Adams, Elbe solar projects going up
More than three years after they were first envisioned, solar farms are under construction on two 80-acre plots — west and north of Madras.
The developer and owner of the projects, GCL New Energy, based in San Ramon, California, anticipates that the total cost for the two solar farms and the upgrades to transmission lines will approach a $40 million investment, by the time the projects are complete.
The contractor, Swinerton Builders, of San Diego, is working on the two projects — Elbe Solar Center, on the northeast corner of Belmont Lane and Elbe Drive, and Adams Solar Center, on the east side of North Adams Drive — which are expected to be operational by the end of May.
"The projects will use about 40,000 solar panels each, which will be installed on arrays that track the sun east to west during the day," said Mac Moore, vice president of business development for GCL New Energy. "The peak power output will be 10 megawatts each, and each project is expected to generate 23,000,000 kilowatt-hours per year."
"A home in Oregon uses about 12,000 kilowatt-hours per year, so each of these projects will produce the equivalent of the electricity use of about 1,900 Oregon homes," said Moore, adding that the electricity will be sold under contract to PacifiCorp.
Each of the projects will cost about $18.5 million, with another $1.5 million to $2.5 million spent on upgrades to transmission lines, he noted.
"The projects have paid PacifiCorp for the upgrades to their system to accommodate the new generation and the upgrades are complete," said Moore.
In operation since 2009, GCL acquired the projects along with two others last year from the original developer, Coronal Development Services. The company's other two projects are located outside of Bend, and near the town of Bly in south central Oregon. GCL has also developed and currently operates solar projects in California and North Carolina.
The path to getting the projects approved and underway has not always been smooth. Janet Brown, the Jefferson County director for Economic Development for Central Oregon, has been working on the project since July 2014, when she received a phone call from HelioSage Energy about the potential project.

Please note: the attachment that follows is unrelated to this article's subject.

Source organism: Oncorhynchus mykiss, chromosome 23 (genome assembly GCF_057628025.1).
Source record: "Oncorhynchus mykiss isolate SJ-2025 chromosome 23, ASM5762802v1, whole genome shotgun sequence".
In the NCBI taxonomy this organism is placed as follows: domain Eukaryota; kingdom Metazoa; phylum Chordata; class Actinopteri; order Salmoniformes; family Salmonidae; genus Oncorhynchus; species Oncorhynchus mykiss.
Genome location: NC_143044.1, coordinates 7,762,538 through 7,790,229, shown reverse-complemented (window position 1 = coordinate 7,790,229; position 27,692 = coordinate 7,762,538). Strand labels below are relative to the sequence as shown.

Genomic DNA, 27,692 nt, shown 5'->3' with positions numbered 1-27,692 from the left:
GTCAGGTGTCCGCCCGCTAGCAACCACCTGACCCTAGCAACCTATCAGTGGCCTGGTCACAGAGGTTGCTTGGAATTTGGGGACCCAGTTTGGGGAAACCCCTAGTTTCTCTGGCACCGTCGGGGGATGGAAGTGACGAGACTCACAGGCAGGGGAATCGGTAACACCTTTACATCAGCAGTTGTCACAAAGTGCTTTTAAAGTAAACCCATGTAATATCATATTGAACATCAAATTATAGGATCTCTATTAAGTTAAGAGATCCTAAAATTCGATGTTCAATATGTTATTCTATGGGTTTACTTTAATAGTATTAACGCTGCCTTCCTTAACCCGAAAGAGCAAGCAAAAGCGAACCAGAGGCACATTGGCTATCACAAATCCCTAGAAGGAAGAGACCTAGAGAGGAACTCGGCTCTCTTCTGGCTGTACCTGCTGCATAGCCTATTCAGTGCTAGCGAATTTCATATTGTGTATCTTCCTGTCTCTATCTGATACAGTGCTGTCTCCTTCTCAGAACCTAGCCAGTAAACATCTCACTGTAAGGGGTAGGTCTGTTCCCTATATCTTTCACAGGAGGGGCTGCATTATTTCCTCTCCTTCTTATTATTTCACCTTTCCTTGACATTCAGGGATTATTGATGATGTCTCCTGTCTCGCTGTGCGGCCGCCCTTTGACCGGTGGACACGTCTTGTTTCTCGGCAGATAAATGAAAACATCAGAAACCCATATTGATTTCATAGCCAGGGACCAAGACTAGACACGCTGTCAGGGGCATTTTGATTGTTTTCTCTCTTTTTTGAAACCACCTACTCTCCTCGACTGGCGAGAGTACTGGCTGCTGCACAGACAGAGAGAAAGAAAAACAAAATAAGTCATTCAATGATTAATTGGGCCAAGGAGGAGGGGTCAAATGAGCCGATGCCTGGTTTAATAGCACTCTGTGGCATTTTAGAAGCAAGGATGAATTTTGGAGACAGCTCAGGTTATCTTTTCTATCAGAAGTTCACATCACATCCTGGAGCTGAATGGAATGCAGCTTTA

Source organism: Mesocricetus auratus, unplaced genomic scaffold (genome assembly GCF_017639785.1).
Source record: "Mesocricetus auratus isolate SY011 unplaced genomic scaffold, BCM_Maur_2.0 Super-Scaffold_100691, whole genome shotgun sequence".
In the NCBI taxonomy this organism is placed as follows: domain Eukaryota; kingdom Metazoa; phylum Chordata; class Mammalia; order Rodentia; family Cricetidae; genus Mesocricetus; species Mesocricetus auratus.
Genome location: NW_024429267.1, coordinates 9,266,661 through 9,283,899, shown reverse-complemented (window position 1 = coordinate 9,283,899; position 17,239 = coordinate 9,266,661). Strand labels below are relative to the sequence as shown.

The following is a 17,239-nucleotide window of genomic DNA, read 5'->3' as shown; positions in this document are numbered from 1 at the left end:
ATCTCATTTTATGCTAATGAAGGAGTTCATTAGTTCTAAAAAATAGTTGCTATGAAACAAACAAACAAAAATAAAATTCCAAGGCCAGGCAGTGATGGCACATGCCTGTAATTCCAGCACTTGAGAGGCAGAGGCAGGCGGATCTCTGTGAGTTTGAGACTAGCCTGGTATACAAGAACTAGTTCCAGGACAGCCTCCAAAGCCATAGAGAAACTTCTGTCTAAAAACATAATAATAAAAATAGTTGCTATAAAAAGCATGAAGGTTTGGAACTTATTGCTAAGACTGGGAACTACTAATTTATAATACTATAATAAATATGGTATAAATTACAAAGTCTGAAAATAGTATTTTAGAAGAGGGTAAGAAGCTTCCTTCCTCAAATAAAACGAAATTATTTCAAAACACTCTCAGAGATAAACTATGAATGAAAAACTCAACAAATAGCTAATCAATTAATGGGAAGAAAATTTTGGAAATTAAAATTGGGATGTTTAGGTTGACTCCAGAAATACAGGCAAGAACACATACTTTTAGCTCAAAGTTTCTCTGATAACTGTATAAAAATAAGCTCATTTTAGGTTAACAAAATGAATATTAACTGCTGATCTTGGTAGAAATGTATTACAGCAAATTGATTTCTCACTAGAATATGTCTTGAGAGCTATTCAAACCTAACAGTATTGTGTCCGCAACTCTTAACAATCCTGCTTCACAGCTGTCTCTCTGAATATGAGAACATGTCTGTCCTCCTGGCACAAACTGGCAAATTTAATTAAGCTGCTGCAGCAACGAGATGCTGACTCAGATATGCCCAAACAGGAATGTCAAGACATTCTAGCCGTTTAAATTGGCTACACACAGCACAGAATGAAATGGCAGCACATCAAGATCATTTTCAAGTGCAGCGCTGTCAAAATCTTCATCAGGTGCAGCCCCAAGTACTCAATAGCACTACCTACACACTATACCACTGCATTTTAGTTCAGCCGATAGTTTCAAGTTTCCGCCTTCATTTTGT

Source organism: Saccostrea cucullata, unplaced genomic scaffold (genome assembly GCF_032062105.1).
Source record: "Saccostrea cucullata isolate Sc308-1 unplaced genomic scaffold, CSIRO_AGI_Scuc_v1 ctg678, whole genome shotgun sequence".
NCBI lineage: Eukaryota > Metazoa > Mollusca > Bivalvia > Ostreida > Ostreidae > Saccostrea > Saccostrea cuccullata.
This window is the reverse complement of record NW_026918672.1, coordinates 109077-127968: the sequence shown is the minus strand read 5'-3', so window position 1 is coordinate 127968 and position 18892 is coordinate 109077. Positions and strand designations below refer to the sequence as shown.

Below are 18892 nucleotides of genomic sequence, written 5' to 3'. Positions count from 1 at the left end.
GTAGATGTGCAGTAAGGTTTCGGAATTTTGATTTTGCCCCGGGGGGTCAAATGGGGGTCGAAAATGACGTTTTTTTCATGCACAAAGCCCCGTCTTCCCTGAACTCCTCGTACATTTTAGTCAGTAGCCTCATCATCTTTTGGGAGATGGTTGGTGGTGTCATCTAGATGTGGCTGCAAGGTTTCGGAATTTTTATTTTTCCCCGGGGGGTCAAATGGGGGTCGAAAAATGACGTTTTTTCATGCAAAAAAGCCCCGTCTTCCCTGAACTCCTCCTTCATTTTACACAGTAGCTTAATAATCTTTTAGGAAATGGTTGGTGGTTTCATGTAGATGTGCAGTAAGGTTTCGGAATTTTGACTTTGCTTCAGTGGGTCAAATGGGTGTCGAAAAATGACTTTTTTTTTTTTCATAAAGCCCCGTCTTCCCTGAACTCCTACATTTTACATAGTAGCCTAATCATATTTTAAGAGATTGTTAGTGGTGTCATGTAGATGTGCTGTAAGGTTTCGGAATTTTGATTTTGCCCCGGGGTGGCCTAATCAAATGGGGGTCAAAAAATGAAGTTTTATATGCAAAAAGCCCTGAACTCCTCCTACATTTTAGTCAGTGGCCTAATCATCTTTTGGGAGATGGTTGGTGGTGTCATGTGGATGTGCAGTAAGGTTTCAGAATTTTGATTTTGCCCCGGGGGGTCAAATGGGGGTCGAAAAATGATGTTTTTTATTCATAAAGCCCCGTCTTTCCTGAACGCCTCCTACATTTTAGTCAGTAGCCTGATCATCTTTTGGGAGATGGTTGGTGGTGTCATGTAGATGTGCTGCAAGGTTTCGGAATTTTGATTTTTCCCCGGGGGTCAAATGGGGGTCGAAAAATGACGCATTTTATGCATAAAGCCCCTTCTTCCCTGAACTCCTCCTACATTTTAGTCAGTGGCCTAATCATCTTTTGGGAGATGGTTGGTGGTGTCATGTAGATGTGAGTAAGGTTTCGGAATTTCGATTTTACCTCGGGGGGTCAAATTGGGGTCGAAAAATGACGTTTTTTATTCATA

When she met with the company's director of project management, "The company had already negotiated land leases with two local property owners for large solar arrays on Elbe and Adams," Brown recalled.
Adams Solar Center is on property leased from Binder LLC, and Elbe Solar Center, from Dry Canyon Farms.
As the enterprise zone manager for the county, Brown helped guide the company through the application for an Oregon Rural Renewable Energy Zone, and informed them of the requirements. Shortly after the county passed resolutions necessary for five-year enterprise zones for the projects, Coronal-Panosonic purchased HelioSage in February 2015.
In April 2015, the property owners and Brown testified in support of the projects before three members of the Jefferson County Planning Commission, who were uncertain of the state definition of arable lands and soil.
Fearing a no vote, Brown said that she asked for a break in order to contact Jon Jinnings, community services specialist for the Oregon Department of Land Conservation and Development, for clarification.
"Thankfully, Jon answered my call and sent me an email clarifying land-use rules, which I entered into the record, and all three planning commissioners voted to approve both solar projects," she said.
"Adding 20 megawatts of power to our transmission grid is huge," said Brown, noting that the community has been supportive of the projects.
"The top question people ask me is regarding reflection off the solar panels," she said. "I explain that the purpose of the solar panels is to absorb the maximum amount of solar energy, not reflect sunlight and energy."
"Jefferson County has been very helpful during the process to obtain use and construction permits," said Moore, praising Brown as a "key supporter."
When the projects are up and running, they will be maintained by a division of Swinerton called SOLV, which has an office in Bend, he said. "This would include mowing under the arrays if needed. We are responsible for noxious weed control under a plan that was approved by the county."
Moore is looking forward to the completion of the two projects. "It is a substantial up-front investment," he said, "but the systems are designed to last 30-plus years, operating costs are low, and sunshine is free."